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I am replacing the rusted out plumbing (drain, p trap, tee, trap adapters, 45 degree elbow) under my kitchen sink with ABS, but I notice that some fittings offer a choice of hub or spigot connections.

There are a couple of places (particularly an elbow and adapter connection) where I can arrange the connections so the water will flow from a hub into a spigot, or a spigot into a hub. But I don't know if one way is better than the other.

I tried searching "abs spigot hub flow direction", but the only relevant result (among many, many irrelevant Home Depot links) was for PVC, which indicated flow from the spigot to bell (hub) would encounter a square edge that had a marginal effect on hydraulics. But looking at the ABS connections, it seems the opposite - the square edge is encountered when going from hub to spigot.

But I am more concerned with drain pipes and which orientation will be less likely to trap waste from the garbage disposal and other small bits that typically goes down the drain of a kitchen sink.

hub-spigot diagram

Is there any preferred or conventional way of arranging ABS spigot/hub connections with respect to the flow of waste water?

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  • no difference with drain; matters with hvac/dryer and similar vents which use friction/crimp/screw fittings with an exterior sealant (tape/mastic)
    – P2000
    Jul 19 at 21:47
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It makes no difference with cement-welded pipe. If you install a wye or tee or other splitter you inherently have one of each anyway. Also keep in mind that enough cement and dissolved plastic tends to push out at that area that the interior shape of the part (sloped vs. square) becomes somewhat moot.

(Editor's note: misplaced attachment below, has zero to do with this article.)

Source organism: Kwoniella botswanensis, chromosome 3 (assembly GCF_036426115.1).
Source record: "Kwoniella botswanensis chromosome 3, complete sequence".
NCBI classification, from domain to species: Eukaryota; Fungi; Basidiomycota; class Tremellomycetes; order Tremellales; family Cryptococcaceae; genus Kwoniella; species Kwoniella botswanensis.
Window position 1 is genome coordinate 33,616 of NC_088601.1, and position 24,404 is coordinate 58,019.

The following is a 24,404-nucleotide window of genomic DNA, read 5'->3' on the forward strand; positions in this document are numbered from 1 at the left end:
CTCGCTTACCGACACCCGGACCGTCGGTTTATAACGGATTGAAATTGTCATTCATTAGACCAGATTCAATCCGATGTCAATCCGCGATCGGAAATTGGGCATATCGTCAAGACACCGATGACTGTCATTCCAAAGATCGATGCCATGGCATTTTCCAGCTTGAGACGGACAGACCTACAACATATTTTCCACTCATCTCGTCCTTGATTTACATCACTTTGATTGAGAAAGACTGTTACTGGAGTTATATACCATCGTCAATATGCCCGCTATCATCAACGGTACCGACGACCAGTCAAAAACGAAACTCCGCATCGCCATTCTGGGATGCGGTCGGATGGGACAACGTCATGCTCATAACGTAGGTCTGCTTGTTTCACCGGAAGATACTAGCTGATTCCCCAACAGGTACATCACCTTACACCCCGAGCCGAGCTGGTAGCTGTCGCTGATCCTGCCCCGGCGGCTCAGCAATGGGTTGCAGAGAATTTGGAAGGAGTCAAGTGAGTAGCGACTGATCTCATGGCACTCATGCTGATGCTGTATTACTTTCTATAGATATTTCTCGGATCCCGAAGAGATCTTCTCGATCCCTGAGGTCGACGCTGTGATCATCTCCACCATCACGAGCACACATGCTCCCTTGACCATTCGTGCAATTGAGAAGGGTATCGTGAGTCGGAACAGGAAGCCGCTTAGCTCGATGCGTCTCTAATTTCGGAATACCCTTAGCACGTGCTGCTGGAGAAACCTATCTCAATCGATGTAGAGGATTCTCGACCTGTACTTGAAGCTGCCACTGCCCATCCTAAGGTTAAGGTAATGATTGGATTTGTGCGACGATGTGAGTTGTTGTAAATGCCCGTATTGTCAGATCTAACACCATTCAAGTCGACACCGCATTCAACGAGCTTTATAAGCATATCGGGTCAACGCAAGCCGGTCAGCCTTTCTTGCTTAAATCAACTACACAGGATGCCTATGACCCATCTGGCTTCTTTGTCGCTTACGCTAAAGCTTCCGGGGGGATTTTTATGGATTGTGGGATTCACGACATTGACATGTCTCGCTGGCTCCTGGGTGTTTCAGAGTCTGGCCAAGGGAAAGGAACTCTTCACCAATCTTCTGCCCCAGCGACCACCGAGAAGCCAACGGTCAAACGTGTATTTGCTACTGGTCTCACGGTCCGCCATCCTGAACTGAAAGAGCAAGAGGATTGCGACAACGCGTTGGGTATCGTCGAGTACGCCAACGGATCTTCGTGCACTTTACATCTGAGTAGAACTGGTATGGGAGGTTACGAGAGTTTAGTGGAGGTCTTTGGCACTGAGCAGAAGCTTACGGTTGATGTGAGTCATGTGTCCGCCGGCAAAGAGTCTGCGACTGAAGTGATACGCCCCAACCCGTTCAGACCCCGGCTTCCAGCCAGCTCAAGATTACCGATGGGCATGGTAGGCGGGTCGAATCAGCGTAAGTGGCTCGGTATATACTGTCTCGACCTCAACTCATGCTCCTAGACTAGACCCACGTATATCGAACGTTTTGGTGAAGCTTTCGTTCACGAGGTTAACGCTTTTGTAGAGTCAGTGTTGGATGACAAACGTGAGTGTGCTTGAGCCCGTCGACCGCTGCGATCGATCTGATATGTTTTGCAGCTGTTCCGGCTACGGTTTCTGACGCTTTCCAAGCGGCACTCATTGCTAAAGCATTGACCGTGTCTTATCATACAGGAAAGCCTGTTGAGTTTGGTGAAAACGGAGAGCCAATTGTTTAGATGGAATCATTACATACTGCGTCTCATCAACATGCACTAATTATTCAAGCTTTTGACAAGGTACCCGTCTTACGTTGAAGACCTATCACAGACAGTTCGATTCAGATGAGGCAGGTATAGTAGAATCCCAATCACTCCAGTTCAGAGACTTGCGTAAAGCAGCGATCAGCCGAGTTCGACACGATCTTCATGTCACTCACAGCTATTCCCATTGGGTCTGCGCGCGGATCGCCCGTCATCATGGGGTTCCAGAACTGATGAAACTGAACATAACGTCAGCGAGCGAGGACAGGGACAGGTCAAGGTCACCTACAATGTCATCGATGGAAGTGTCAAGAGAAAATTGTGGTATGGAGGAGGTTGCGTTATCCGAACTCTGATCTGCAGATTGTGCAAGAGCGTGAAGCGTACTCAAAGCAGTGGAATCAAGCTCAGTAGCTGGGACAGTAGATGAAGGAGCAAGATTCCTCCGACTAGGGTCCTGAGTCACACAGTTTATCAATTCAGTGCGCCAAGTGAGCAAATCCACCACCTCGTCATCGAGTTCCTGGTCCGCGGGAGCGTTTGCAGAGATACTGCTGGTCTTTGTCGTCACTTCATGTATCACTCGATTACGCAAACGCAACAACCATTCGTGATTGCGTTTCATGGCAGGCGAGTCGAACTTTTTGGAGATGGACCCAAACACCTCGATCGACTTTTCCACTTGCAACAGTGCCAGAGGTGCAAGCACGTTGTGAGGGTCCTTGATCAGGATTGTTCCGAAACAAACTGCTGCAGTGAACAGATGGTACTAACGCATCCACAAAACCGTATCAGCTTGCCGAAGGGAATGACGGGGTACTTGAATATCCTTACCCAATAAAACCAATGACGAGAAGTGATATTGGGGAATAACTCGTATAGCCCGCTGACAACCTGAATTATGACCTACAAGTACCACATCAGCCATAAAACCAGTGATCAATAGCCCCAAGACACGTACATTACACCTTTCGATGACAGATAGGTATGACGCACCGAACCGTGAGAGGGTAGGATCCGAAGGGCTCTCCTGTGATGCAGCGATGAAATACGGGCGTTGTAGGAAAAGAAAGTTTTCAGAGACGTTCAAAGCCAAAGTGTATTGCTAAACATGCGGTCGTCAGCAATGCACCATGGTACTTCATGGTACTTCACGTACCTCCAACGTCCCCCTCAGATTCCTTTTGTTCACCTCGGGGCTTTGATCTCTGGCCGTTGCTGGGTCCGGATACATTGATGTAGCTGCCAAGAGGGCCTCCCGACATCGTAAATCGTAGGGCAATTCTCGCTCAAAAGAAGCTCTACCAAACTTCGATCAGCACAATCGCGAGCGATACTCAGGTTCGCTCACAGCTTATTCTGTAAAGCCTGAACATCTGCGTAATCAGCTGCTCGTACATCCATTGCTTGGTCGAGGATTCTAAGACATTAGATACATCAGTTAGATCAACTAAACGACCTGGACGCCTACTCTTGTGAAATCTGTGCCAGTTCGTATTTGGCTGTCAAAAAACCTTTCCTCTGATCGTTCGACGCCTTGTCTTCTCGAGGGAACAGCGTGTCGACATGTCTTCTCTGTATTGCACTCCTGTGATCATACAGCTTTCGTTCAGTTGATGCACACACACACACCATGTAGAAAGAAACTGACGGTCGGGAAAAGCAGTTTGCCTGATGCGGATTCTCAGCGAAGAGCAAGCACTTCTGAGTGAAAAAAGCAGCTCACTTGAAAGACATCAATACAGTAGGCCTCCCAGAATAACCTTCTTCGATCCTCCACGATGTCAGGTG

I suspect that you're actually referring to "street" fittings--those without a hub on one end. Those exist mostly for ease of fitment in tight areas and a few other special cases. It's not about flow direction.

I'm not a plumber, but I've done a lot of plumbing and watched many good plumbers work on new homes when I was a builder. I don't recall anyone ever making the distinction you have in your post, nor have I heard the term "spigot" applied thusly. It's just not a concern. Good luck with your project.

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  • Thanks! Regarding the "spigot" designation, I was trying to use the terminology I'd seen in H.D. product descriptions. But they also have "street" in the description but I didn't make the connection between it and lack of a hub (although I was wondering what it meant). So in addition to answering my question you cleared up some confusion I was having about the term "street". Jul 20 at 0:23

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